At a gathering of friends recently, a game of trivia broke out. Well, it was actually planned because we were not using the cards and pie wedges that we grew up with, but were making up our own questions. The submitter of the question was the final arbiter on whether an answer was correct or not. As usual, I probably overthought the process, trying not to make my questions too hard or too easy. Maybe my ideal contestant was a student in one of my intro classes since much of what I submitted was what I covered in my courses. Other questions were drawn from choice bits of this blog (something to which I never subjected my students). In any case, one of my submissions asked for the name of Job’s fourth friend. I was honestly surprised when nobody in the grew knew, or could even name one of poor Job’s friends. My slip of paper went into the unanswered pile in the middle, a stack alarmingly dominated by my own questions. Afterward, the friend who knew me the longest, and who grew up in a church-going family, asked “Did you really think anyone had read the book of Job?” Coming so shortly, as it did, after another friend in a different context had indicated that my interests are arcane, I began to feel my age.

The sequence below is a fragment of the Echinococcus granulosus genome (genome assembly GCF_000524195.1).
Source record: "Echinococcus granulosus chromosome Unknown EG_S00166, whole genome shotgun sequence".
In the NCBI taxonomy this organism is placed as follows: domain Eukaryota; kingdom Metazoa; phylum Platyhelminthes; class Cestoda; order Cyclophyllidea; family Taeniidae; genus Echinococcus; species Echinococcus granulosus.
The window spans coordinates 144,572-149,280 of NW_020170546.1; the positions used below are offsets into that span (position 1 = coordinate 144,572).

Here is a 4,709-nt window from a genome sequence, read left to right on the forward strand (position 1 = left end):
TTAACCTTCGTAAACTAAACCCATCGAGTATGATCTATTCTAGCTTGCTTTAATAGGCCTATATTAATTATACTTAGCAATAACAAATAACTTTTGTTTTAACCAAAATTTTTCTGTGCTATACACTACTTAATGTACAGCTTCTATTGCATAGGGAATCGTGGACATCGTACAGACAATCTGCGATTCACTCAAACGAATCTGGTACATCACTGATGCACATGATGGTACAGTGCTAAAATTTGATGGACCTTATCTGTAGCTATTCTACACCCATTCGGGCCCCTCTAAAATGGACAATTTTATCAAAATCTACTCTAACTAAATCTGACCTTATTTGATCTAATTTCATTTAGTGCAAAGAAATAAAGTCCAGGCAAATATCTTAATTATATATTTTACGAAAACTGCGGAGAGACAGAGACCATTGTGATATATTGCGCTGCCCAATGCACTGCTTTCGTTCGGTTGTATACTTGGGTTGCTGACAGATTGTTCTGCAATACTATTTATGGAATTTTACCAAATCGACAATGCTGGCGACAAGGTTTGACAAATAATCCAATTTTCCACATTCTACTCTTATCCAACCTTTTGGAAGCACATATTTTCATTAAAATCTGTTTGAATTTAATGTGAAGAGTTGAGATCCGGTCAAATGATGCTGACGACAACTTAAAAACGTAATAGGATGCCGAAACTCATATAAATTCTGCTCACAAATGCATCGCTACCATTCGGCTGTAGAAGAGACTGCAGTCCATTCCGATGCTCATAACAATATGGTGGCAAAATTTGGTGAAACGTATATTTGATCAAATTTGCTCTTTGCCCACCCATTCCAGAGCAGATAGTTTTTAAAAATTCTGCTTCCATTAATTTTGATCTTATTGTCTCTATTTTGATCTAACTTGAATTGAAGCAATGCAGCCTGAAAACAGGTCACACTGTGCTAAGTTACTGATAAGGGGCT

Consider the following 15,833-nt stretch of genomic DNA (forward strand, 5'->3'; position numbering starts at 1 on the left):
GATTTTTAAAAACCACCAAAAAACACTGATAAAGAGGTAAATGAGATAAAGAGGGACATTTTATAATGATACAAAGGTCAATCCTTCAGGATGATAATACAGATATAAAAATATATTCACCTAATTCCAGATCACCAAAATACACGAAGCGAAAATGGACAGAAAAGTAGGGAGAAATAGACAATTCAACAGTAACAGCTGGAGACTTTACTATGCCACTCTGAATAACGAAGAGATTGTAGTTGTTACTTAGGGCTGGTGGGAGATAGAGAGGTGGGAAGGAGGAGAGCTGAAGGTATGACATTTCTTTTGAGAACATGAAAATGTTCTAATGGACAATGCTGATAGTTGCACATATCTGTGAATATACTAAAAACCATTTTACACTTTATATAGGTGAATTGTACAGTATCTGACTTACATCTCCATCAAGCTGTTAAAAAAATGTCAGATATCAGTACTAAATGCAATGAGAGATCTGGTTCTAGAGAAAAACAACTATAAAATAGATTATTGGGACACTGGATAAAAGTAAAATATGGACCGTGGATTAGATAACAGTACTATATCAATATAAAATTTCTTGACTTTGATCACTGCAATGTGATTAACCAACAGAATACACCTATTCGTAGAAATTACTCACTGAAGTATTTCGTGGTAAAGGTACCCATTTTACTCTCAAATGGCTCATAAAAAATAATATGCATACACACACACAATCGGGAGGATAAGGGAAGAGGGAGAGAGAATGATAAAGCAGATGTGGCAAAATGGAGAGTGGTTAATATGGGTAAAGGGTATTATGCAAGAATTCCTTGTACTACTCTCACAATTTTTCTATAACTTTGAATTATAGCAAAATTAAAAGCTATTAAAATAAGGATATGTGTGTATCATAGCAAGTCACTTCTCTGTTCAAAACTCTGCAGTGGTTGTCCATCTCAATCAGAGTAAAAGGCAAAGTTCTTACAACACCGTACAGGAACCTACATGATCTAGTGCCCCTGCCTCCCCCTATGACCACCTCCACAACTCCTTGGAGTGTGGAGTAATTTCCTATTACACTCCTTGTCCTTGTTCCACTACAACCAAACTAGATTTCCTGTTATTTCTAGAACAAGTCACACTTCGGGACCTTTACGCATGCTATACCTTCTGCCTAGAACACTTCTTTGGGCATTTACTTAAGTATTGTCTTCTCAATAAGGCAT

Biblical literacy is a topic for which some scholars actively lobby the reading public. I’m not sure if the entire Bible need be known fully, although my job increasingly relies upon its popularity. Students used to ask if I still found the Bible meaningful, even though I spent my career parsing it apart. The answer is always the same: yes, the Bible is worthy of the attention lavished upon it. It has sections of unsurpassed beauty and even some lessons the world could still stand to learn. It is uneven, however. There are bits that probably should’ve never been canonized. There are moral lows as well as highs. And the book of Job is among the greatest pieces included in it.
On that point I would receive some argumentation, I’m sure. Many people detest the book of Job. The eponymous hero of the book seems almost blasphemous to some, and a complaining ingrate to others. In the course of his suffering four friends stop by. The last one, surely a later addition to the text, toes the party line of orthodoxy that the book severely shreds. Job also contains some of the finest poetry from the ancient world and has given modern English several catchphrases still currently in use. I’ve always felt a kinship with Job. While my lot has not been as pathetic as his, I have had enough set-backs to lend the book a kind of nostalgic patina. Even in their wrongheadedness Job’s friends can spill out poetry. And there is wisdom to be had in that dusty book. In the end I was probably the one who was wrong. There is nothing trivial about the book of Job.